Once the organization has developed the position criteria, the next step is to determine who will perform the search. Often, the Board will opt to form a search committee responsible for the marketing of the position, the vetting of candidates, the interview process, and the selection and offer to the candidate. The time involved in this process is significant and often underestimated, increasing the length of time it takes to find the right leader because busy volunteers are doing the work. The Board should strongly consider hiring an executive search firm to help with the search process. The executive search firm has the experience and often a database of qualified candidates to make the process efficient for the volunteers on the search committee. The CEO search process shouldn't be rushed, but it should not take years to complete. It is not uncommon for a CEO search to take six months to a year to complete.

CEO responsibilities

When an organization hires a chief executive, that individual is primarily responsible for carrying out the strategic plans and policies established by the Board. The individual reports to the Board. In larger organizations, the Board interacts with the organization only through the CEO. The CEO may request that a Board member with a particular skill work with a specific employee for a time (i.e., the CFO and the Treasurer). The Board is responsible for directing the CEO, and the CEO leads the rest of the organization's employees. An organizational chart should directly link the Board to the CEO and no lines from the Board to any other employees. A successful chief executive ultimately results from a strong, supportive, and collaborative relationship between the CEO and the Board.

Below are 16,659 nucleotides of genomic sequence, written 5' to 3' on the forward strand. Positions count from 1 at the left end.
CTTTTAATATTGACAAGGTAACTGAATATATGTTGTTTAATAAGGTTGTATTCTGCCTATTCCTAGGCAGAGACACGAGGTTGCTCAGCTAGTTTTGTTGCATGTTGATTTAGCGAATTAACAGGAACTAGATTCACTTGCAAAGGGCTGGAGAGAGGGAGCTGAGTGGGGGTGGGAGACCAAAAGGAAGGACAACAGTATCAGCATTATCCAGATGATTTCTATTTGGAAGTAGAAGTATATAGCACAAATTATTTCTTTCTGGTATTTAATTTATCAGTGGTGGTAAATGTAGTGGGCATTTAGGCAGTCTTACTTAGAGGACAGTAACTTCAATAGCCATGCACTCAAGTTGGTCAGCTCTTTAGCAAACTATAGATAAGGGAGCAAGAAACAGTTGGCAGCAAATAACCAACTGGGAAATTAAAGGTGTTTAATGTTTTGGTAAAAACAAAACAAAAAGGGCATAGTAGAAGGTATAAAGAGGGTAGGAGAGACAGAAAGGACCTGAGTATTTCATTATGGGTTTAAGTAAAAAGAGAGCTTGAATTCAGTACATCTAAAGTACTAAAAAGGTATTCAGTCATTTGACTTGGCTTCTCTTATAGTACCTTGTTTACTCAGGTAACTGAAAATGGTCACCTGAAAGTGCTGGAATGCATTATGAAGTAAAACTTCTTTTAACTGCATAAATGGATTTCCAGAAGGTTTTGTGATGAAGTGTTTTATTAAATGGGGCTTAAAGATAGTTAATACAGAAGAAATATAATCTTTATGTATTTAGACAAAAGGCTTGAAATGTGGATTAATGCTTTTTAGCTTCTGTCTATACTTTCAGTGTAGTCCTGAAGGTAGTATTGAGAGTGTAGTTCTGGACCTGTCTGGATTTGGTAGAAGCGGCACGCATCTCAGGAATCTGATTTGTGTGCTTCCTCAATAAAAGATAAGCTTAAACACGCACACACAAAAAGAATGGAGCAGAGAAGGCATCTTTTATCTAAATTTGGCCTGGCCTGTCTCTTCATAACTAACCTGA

The CEO's managing responsibilities…commonly misunderstood

The CEO's role as manager is one quality that is frequently misunderstood by Boards. Managing the organization's human, financial, and physical resources to achieve the mission is the primary responsibility of the CEO. The tendency is to select an individual with specific expertise related to the organization's mission (i.e., environmentalist, human service professional, athlete, etc.). However, all non-profit organizations are businesses with a non-profit mission rather than solely a profit goal. If finding a mission-experienced individual with managerial expertise is difficult, I suggest that boards focus on managerial talent.

Board developer role

The last role in designing the CEO job is that of the Board developer. While Boards are self-perpetuating and must attend to their evolution, the CEO is best suited for identifying the organization's board-level needs.

A successful chief executive ultimately results from a strong, supportive, and collaborative relationship between the CEO and the Board. I like to think of the CEO as the Captain of the ship. The entire organization will take explicit and implicit direction from this person. After establishing the overall direction for the ship, hiring the Captain is the most critical task facing the Board.

Questions? Contact us. Read more of our blog series here: Ten Basic Responsibilities of Nonprofit Boards.